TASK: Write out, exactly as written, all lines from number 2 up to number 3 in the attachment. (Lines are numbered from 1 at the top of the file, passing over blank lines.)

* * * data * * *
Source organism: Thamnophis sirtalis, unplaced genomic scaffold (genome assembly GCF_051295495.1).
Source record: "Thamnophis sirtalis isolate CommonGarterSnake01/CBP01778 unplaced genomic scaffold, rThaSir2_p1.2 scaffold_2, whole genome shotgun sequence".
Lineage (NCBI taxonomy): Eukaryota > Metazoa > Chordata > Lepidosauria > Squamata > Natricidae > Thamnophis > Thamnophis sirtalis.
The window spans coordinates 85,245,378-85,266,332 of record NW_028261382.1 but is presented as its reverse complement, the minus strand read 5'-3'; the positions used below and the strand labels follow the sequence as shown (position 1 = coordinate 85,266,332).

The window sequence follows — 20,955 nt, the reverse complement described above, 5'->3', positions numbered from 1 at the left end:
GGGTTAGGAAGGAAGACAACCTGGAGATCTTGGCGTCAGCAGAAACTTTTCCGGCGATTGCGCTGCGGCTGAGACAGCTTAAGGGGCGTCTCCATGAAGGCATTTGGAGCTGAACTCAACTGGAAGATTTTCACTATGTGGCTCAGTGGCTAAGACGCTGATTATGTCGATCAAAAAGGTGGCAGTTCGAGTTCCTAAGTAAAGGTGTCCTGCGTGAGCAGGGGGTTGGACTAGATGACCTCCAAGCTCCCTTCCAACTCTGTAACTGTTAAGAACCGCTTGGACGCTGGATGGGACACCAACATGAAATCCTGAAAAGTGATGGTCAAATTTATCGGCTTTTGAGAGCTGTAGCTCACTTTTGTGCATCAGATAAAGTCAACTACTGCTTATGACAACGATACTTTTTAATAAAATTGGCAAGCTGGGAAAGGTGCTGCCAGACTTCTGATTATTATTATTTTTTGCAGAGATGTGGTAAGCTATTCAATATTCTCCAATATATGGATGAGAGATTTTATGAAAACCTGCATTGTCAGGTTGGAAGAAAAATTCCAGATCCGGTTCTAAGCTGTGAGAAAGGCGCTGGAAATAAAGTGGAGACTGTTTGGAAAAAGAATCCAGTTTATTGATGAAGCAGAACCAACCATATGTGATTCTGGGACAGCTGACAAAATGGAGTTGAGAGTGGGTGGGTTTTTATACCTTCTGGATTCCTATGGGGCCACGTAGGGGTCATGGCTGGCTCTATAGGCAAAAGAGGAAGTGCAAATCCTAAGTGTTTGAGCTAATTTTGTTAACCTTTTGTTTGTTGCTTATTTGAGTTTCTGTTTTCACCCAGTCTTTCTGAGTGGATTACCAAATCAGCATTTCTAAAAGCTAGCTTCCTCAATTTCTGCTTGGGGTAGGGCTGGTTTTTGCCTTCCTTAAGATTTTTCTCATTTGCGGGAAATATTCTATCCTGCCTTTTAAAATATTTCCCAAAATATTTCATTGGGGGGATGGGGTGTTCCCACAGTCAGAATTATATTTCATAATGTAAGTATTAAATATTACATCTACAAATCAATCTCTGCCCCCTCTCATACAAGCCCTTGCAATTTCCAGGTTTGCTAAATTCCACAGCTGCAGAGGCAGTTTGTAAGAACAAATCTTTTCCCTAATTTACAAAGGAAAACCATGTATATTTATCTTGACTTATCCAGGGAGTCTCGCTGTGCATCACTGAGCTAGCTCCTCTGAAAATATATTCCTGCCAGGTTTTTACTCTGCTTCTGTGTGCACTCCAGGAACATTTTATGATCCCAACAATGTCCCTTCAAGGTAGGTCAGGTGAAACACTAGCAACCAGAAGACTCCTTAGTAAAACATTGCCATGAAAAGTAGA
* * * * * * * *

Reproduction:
Source record: "Thamnophis sirtalis isolate CommonGarterSnake01/CBP01778 unplaced genomic scaffold, rThaSir2_p1.2 scaffold_2, whole genome shotgun sequence".
Lineage (NCBI taxonomy): Eukaryota > Metazoa > Chordata > Lepidosauria > Squamata > Natricidae > Thamnophis > Thamnophis sirtalis.